When I ran ping google.com, I get a ttl value of 55:

64 bytes from icmp_seq=68 ttl=55 time=16.4 ms

When I ran dig google.com @ns1.google.com., it get a TTL value of 300.

google.com.     300 IN  A

Why do I get two different values for TTL, and which one is relevant in what situation?

  • However, unlike the answer given there, when I run dig google.com, the TTL is different every time, and does not gradually decrease. Plus the question is more about all the other different values e.g. from ping – dayuloli Jan 21 '15 at 14:04
  • Do you have a non-google example? It may be a fruitless endeavor to speculate on what the google corp engineers are up to.. – Daniel Widrick Jan 21 '15 at 14:06
  • 1
    @dayuloli Related answers regarding fluctuations in ADDITIONAL and AUTHORITY. – Andrew B Jan 21 '15 at 16:00
  • 1
    I've reopened this as the edited form is not at all a duplicate of serverfault.com/questions/179630/… – Sven Jan 22 '15 at 1:21
  • 2
    This is a legitimate question. Not sure why all the downvotes. Also, re ping TTLs: map.meteoswiss.ch/map-doc/ftp-probleme.htm – dmourati Jan 22 '15 at 4:09

The TTL with ping has an entirely different meaning then for DNS.

For DNS, it means how long a record may be cached before it is to be considered too old. The value for ping means how many hops the packet may take over different networks before it will be thrown away. Every hop along the path to the target will reduce this value by 1 and if there are too many hops, the packet will be dropped. This is meant to prevent never ending loops for packets in case of configuration errors.

And I agree that a behemoth like Google that has to go to extraordinarily lengths and uses every trick available to be able to answer as fast as they do isn't a good example to look into this matter.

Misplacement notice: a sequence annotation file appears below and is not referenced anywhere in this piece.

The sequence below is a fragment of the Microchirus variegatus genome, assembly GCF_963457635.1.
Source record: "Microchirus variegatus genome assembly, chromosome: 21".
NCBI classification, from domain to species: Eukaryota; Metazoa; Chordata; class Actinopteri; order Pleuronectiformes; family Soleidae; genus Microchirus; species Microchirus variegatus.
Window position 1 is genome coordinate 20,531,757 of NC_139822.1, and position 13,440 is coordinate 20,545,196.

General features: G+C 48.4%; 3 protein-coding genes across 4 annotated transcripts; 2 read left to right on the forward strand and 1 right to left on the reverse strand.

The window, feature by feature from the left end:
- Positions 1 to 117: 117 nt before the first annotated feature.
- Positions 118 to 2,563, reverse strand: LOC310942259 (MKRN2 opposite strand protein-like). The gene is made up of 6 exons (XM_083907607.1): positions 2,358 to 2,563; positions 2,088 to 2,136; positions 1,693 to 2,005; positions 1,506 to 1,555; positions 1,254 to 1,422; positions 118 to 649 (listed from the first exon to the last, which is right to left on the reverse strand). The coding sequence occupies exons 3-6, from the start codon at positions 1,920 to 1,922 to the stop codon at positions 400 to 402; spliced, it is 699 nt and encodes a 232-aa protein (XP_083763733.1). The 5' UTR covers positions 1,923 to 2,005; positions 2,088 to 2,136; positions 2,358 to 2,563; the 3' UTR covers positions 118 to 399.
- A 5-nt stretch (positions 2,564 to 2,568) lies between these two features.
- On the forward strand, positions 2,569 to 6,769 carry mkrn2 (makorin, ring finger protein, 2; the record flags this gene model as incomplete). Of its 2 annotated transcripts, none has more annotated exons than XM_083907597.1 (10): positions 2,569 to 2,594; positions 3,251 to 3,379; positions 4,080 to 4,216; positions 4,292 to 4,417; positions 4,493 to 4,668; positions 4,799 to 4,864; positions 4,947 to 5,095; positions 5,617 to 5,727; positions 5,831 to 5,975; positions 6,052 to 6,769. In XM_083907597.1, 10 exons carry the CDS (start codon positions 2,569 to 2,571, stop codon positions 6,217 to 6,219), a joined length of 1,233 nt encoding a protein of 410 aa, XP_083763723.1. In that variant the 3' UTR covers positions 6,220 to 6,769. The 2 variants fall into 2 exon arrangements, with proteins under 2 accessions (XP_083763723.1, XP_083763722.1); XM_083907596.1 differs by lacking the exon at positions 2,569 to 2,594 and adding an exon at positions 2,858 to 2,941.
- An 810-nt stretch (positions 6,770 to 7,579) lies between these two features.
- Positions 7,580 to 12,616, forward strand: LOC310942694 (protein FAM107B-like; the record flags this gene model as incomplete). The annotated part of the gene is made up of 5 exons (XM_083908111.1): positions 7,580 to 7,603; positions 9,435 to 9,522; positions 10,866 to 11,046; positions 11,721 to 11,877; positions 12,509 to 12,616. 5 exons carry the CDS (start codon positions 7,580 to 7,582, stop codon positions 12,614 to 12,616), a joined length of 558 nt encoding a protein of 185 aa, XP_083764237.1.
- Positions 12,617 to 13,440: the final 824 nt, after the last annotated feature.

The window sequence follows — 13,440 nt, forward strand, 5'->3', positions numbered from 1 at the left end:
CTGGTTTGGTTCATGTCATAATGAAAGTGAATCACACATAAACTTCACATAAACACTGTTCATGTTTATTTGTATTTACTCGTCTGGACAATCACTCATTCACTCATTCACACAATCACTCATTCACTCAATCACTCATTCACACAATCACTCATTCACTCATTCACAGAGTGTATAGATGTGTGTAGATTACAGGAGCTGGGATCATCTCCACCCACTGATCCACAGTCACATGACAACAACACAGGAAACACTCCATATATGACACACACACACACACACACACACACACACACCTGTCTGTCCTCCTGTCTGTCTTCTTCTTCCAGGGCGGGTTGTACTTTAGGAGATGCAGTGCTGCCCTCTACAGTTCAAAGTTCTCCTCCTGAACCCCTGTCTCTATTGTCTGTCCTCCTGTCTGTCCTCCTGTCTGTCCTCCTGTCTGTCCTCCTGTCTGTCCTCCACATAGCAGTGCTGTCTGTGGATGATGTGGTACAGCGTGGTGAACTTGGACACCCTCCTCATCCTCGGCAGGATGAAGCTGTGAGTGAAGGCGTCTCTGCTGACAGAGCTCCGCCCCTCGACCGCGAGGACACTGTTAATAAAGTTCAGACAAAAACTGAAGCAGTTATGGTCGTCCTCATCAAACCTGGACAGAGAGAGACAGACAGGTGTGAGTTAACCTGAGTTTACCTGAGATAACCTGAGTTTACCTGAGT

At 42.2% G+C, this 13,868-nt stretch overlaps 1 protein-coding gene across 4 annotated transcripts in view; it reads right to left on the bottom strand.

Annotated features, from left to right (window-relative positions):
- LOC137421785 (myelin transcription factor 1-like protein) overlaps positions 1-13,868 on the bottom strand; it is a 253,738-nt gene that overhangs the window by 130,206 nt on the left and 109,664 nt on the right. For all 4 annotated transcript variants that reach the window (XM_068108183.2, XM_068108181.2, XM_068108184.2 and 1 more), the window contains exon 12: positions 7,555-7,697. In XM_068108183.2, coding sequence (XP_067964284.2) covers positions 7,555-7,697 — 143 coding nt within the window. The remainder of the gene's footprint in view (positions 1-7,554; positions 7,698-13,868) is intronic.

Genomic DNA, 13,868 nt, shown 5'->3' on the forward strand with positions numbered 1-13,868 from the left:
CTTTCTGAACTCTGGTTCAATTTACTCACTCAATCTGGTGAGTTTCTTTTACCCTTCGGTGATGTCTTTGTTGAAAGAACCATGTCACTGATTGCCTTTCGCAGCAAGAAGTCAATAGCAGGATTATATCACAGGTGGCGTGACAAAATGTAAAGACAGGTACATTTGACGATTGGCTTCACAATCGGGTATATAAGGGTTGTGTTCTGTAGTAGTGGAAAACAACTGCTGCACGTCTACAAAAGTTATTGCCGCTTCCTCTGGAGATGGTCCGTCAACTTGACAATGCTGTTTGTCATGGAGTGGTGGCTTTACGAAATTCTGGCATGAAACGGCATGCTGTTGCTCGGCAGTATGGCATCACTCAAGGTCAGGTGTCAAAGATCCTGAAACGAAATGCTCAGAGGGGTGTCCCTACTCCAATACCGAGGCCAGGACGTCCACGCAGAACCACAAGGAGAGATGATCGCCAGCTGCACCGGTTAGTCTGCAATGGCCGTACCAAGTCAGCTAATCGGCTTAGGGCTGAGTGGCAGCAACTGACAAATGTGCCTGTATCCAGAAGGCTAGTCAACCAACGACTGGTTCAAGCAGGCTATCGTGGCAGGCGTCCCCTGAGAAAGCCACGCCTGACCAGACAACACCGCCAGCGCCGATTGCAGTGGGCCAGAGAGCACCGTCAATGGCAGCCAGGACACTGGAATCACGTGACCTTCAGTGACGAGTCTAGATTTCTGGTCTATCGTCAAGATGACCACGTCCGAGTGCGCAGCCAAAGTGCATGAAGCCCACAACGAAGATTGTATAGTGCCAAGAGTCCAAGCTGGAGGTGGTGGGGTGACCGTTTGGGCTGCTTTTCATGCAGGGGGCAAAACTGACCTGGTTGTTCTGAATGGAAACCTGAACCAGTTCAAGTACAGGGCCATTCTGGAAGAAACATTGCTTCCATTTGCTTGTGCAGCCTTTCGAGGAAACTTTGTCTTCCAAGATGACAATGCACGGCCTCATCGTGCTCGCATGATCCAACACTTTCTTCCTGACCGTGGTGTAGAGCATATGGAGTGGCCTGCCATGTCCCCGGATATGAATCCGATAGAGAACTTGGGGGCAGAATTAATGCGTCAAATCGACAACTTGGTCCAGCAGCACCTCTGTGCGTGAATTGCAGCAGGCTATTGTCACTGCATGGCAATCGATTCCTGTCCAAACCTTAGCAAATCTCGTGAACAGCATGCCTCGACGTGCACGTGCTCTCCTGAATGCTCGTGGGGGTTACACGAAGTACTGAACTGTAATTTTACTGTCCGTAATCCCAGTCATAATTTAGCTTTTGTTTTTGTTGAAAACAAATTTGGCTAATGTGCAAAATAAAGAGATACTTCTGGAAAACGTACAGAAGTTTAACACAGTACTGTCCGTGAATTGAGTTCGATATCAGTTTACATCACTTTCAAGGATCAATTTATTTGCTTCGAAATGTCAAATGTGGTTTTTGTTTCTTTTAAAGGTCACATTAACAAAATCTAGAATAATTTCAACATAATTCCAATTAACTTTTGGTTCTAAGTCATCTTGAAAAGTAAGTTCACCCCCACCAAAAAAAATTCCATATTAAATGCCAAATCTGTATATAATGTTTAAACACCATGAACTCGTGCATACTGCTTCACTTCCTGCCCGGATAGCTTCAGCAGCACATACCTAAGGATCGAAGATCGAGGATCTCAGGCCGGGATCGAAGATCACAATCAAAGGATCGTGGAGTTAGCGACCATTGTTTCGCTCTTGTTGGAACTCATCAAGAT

• I see, so ping is for the IP's TTL, and dig is for the DNS's TTL? – dayuloli Jan 21 '15 at 14:11
  • Yes, exactly... – Sven Jan 21 '15 at 14:13

Additional context on ping TTL from the manpage.

       The  TTL  value  of  an  IP  packet represents the maximum number of IP
       routers that the packet can go through before being  thrown  away.   In
       current  practice  you can expect each router in the Internet to decre-
       ment the TTL field by exactly one.

       The TCP/IP specification states that the  TTL  field  for  TCP  packets
       should  be set to 60, but many systems use smaller values (4.3 BSD uses
       30, 4.2 used 15).

       The maximum possible value of this field is 255, and most Unix  systems
       set the TTL field of ICMP ECHO_REQUEST packets to 255.  This is why you
       will find you can ‘‘ping’’ some hosts, but not  reach  them  with  tel-
       net(1) or ftp(1).

       In  normal  operation  ping  prints  the  ttl  value from the packet it
       receives.  When a remote system receives a ping packet, it can  do  one
       of three things with the TTL field in its response:

       · Not  change  it;  this  is  what Berkeley Unix systems did before the
         4.3BSD Tahoe release. In this case the  TTL  value  in  the  received
         packet  will  be  255  minus  the number of routers in the round-trip

       · Set it to 255; this is what current Berkeley  Unix  systems  do.   In
         this  case the TTL value in the received packet will be 255 minus the
         number of routers in the path from the remote system to  the  pinging

       · Set it to some other value. Some machines use the same value for ICMP
         packets that they use for TCP packets, for example either 30  or  60.
         Others may use completely wild values.

Your Answer

By clicking “Post Your Answer”, you agree to our terms of service, privacy policy and cookie policy

Not the answer you're looking for? Browse other questions tagged or ask your own question.